Jeff VanderMeer
Authority Cover



This is the second volume of Vandermeer's Southern Reach Trilogy, and yes you need to read the first one first. Or you might want to wait for the third volume and read them all as a single, longish novel. Waiting for the last novel is not much of an issue with Vandermeer's trilogy. All three volumes are coming out within a few months of one another.

It was that proximity of the pub dates that convinced me to start the series. It might seem like a publishing gimmick, a way to get thirty some odd dollars for what would otherwise be twenty dollar trade paperback, but with these first two the break of a few months offered a nice pause in a narrative that from one book to the next has found a strikingly different tone for each of its segments.

Area X is the unimaginative name the military and scientific community has given a strip of the Florida coastline that has been somehow invaded and enclosed by an alien force. We keep sending exploratory parties in through the only entrance found in its invisible barrier. One came back, many didn't, and a few individuals from other groups appear months later near their homes, somewhat dazed, and soon to die of aggressive cancers.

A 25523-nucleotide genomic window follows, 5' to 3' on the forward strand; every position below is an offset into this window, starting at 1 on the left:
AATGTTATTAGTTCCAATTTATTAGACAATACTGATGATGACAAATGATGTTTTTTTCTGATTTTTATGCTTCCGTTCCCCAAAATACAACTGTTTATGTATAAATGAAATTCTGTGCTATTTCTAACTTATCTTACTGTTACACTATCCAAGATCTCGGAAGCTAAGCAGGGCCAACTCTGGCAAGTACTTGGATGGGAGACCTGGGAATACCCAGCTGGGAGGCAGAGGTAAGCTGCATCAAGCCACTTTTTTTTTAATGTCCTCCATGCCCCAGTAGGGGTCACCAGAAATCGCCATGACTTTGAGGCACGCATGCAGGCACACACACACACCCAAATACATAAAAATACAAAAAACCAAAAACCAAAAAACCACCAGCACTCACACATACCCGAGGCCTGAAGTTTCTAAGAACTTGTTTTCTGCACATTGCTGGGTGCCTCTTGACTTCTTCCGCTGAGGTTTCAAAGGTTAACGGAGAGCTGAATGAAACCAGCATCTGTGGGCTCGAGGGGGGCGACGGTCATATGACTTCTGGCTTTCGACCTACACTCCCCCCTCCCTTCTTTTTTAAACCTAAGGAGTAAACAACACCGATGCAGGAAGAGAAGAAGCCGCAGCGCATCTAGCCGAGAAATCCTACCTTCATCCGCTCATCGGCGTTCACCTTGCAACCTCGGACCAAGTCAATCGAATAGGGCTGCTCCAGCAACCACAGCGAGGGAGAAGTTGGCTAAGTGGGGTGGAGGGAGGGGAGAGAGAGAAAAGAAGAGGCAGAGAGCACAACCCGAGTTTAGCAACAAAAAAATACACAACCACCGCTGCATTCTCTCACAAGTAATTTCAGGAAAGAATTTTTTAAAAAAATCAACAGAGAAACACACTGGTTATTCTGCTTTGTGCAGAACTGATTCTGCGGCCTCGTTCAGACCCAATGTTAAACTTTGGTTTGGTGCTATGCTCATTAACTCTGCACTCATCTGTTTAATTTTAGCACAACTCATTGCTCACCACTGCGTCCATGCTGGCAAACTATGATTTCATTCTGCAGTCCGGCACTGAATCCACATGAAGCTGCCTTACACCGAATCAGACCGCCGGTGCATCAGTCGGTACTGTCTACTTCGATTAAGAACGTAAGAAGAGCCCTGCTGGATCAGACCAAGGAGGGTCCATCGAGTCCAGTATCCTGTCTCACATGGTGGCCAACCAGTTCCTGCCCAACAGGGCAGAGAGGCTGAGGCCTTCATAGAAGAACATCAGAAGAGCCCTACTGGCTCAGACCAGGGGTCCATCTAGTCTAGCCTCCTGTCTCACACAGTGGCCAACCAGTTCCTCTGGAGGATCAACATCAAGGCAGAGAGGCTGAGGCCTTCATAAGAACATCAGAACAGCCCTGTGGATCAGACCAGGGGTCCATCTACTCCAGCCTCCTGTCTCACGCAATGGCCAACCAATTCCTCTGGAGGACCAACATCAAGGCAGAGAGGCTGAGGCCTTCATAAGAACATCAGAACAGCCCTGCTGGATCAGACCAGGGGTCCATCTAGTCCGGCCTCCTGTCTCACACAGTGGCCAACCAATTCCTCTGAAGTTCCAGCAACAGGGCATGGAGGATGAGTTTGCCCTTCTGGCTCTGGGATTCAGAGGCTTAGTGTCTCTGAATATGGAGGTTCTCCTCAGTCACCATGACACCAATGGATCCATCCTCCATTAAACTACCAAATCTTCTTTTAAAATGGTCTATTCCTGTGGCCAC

Annihilation tells the catastrophic story of one expedition, andAuthority picks up after the reappearance of some of its participants. John Rodriguez, known as Control, has come in as the director of The Southern Reach group that oversees Area X. The one member of the previous expedition that has not reappeared turns out to have been Rodriguez' predecessor. Rodriguez wants to focus his investigations by interrogating the biologist from the previous group, but some antagonistic office politics, some frustrating bureaucracy, and some genuine weirdness will impede his efforts. After the adventure story format of Annihilation, this new novel teeters on the edge of devolving into a scary episode of The Office, but Vandermeer keeps the revelations coming and ups the horror level chapter by chapter.

He avoids the irritating technique of the cliffhanger ending by having his central characters, on the final page of the book, literally take the plunge into unchartered territory.